Our Brains Create More Conflict Than We Do

According to researchers of the brain, we all make most decisions based on emotions and passions. Surprising, right? It challenges the common notion that we are logical decision-makers, and that emotions (when uncontrolled) are part of the immature self.. As much as we may try to pretend otherwise, in our natural state, we really only use rational thinking when we have to justify our emotion-driven decisions.

The emotional side that makes our decisions has been charmingly called “the old brain.” The old brain doesn’t understand words (a product of reason), but it does understand threats, survival and reproduction.

This changes up the way we think of conflict. It’s no longer a perceived difference of rational opinions (Wikipedia); there is the new idea that conflicts are emotional, in and of themselves. Conflicts seem reason-driven because they are covered up by a cost-analysis rationalization that legitimizes the confrontation.

Here is how the human brain works:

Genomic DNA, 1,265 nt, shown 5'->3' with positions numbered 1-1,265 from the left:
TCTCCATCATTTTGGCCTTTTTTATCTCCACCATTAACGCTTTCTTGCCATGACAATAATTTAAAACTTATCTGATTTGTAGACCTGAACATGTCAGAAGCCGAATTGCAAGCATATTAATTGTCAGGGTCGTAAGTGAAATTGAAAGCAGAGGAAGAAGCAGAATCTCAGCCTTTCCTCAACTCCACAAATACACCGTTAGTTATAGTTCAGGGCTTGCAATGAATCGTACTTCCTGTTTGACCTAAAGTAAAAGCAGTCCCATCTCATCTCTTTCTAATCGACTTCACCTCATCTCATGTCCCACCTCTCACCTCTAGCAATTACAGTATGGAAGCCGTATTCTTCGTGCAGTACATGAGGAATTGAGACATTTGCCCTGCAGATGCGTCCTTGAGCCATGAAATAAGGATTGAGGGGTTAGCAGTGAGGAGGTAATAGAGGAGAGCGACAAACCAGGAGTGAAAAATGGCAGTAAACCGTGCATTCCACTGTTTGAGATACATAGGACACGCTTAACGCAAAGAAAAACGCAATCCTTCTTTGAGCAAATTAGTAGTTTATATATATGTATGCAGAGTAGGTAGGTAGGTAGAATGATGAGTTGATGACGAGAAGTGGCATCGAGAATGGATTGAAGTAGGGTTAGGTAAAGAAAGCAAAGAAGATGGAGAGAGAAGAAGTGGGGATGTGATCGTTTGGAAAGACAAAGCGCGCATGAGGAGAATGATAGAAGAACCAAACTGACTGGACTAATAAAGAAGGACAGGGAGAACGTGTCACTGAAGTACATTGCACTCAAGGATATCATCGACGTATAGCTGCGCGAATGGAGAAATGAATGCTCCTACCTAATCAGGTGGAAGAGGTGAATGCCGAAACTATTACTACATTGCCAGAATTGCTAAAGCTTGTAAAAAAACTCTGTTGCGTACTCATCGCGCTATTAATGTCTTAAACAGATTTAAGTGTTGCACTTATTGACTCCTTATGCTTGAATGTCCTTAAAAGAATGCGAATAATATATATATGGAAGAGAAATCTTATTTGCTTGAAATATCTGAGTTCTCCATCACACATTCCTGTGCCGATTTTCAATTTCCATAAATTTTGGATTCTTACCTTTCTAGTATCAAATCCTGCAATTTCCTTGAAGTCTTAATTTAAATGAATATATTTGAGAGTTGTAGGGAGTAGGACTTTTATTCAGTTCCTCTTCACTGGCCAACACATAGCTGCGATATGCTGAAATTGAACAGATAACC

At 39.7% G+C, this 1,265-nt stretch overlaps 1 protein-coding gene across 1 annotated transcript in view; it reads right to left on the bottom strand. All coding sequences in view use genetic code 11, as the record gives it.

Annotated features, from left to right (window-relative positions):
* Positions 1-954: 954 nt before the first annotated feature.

• The new brain thinks: it processes rational data.
  • The middle brain feels: It processes emotions and gut feelings.
  • The old brain decides: it takes into account the input from the other two brains, but it is the actual trigger of the decision. In other words, the old brain is the boss.

This idea is very practical, because day to day, we can ask ourselves: what primordial needs has my old brain today?

Do I feel insecure in my relationship or my job?
Do I feel threatened?
Is there some basic anxiety around my gut today?

After that, the path is clear: your job is to activate your middle and new brains and evaluate those panic triggers that the older brain is activating:

Is a sure thing that you will starve today?
Are there enemies at your door or is it a simple alarming noise?

In this way, we avoid making decisions ruled by the survival brain, the older one! Our decisions will be more rational and emotional if we evaluate and discard the messages from the older brain. The point is not necessarily to avoid all conflict the old brain alerts us to, but we can learn to separate defense mechanisms (being unnecessarily aggressive with a co-worker) from constructive conflict (a discussion about how to reprimand your children).

Dr. Nora

Dr. Nora

Dr. Nora is a well known coach, conflict solver and trainer, and CEO of Creative Conflict Resolutions, Inc. Sign up for free, here on her blog, to be connected to her innovative conflict solutions, positive suggestions and life-changing coaching sessions, along with blog updates, news, and more! We can begin by you having a complimentary consultation with Dr. Nora. Visit her coaching site today to talk with Dr. Nora and receive a plan for action to change your life. She’s ready to help!

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